AMMAN — His Majesty King Abdullah outlined his vision for the spurring comprehensive reforms in his Speech from the Throne on Sunday, which inaugurated the first session of the 17th Parliament.

In his speech, the King outlined guidelines to be adopted by parliament, focusing on issues that dominated the scene in the Kingdom for over a year, including constitutional amendments, separation and balance of powers and preventing the encroachment of one branch of government over the other.

“These changes [constitutional amendments] have enrooted the independence of the judiciary, respect for human rights and the principles of justice and equality.”

“As we pass through a decisive transitional period that requires us to update the way government and legislature work, we have to underline a set of principles and national priorities that we have reached through the evaluation of previous governments’ performances and outreach to all pillars of the state and segments of society.”

His Majesty dwelt on the formation of the new government, emphasising that it will emerge from “a majority parliamentary coalition on a partisan basis”, and added that “an opposition parliamentary coalition would take shape to monitor the majority and serve as a shadow government”.

The Monarch added that “parliament should serve as an incubator of national dialogue and engage in extensive discussions with local communities and political forces, so that the views of all are heard and taken into account in the decision-making process. Each citizen should become convinced that his or her political participation is fruitful”.

The King urged the deputies to take steps to fight wasta and favouritism.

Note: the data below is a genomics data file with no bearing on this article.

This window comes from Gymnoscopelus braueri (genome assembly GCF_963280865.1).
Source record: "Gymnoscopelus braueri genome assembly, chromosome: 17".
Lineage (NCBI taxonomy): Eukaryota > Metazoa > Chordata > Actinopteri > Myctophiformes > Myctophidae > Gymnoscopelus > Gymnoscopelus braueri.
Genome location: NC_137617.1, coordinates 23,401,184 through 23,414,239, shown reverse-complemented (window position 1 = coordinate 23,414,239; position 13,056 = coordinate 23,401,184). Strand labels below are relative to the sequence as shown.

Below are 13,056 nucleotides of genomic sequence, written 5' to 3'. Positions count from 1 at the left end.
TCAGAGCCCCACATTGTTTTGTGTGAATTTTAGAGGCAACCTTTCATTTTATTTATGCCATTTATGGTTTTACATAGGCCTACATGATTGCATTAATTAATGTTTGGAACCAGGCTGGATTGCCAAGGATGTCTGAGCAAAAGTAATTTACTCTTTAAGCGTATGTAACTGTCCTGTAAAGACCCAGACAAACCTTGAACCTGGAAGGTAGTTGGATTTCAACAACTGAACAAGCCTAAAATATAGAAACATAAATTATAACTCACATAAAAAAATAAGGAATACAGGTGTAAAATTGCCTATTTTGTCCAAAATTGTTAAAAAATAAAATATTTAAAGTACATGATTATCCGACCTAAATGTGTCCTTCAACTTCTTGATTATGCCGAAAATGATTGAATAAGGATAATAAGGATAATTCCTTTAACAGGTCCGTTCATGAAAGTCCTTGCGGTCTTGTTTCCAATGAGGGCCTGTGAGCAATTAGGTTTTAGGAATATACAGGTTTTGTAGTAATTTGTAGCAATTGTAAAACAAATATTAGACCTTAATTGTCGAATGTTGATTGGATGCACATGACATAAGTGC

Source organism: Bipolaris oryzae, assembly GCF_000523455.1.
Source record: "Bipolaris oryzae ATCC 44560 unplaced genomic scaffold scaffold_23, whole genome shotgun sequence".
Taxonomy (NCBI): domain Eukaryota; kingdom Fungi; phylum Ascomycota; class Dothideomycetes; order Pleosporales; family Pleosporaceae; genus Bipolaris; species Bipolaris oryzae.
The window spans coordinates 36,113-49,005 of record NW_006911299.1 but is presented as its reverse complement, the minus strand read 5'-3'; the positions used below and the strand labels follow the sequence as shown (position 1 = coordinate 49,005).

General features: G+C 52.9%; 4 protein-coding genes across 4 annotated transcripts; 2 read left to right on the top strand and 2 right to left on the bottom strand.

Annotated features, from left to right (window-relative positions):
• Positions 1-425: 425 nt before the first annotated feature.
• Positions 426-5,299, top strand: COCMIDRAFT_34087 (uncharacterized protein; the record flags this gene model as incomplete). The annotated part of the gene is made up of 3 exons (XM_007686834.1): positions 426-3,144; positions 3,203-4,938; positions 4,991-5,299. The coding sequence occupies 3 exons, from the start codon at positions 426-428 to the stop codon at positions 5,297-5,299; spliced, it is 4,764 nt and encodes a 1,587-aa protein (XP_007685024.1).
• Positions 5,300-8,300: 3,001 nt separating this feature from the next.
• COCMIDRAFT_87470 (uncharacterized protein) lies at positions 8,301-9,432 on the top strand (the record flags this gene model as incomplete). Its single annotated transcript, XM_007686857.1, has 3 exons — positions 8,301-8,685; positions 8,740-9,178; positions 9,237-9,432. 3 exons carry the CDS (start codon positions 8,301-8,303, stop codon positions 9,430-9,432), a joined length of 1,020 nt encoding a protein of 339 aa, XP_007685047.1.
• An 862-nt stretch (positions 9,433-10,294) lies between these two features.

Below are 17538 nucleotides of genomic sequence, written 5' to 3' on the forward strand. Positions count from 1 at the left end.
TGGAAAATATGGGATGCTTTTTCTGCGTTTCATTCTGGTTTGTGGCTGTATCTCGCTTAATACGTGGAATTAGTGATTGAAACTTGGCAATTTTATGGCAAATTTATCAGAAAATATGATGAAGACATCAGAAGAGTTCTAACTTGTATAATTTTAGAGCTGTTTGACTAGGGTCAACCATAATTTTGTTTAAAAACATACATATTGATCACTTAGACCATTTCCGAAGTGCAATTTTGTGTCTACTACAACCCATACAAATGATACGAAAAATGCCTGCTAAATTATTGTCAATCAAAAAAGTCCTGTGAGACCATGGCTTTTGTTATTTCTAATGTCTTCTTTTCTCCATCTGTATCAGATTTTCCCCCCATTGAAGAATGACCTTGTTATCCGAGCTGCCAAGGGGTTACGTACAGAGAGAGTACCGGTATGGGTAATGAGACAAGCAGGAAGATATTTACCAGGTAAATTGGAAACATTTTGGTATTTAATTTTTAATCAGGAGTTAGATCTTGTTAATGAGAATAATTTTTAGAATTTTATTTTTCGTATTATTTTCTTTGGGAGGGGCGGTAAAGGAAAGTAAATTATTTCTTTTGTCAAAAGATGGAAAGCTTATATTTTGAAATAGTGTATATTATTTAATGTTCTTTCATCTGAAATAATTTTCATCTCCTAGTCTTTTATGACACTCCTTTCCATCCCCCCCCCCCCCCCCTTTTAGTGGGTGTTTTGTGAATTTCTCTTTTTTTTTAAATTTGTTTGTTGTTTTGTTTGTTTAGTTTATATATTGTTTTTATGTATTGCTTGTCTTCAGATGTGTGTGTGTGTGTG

He called the Elections Law “not ideal”, but it has “earned as much consensus as was possible”.

“I call for revisiting this law based on an assessment of your experience and for reviewing the electoral system in a way that wins consensus, promotes fair representation, enables parties to compete fairly, enhances the parliamentary government experience and safeguards the principle of pluralism.”

The King further stressed the importance of dialogue, calling for a “new bottom-up approach to government work based on building strategies and action plans in consultation with the grass-roots”.

“The government should exercise transparency and openness and make available all necessary information when it presents to the people and their representatives budgets, projects, implementation stages and progress reports.”

His Majesty also highlighted the importance of stimulating the energies of local communities through the completion of the decentralisation project.

He said that the project “complements and enhances our democratic process, advances decision-making mechanisms, ensures the highest degree of popular participation in local decision making, and leads to a more equitable distribution of development gains”.

The King called for consolidating “our regional and global active role, which is founded on a foreign policy that supports our Palestinian brothers in the restoration of their historic and legitimate rights, and the establishment of their long-sought state on Palestinian national soil”.

His Majesty also urged the audience to “support joint Arab action and defend the true image of our Islamic faith as a religion of moderation”.

His Majesty King Abdullah addresses members of the 17th Parliament in Amman on Sunday (Photo by Yousef Allan)

Categories: Arab World, Asia, Jordan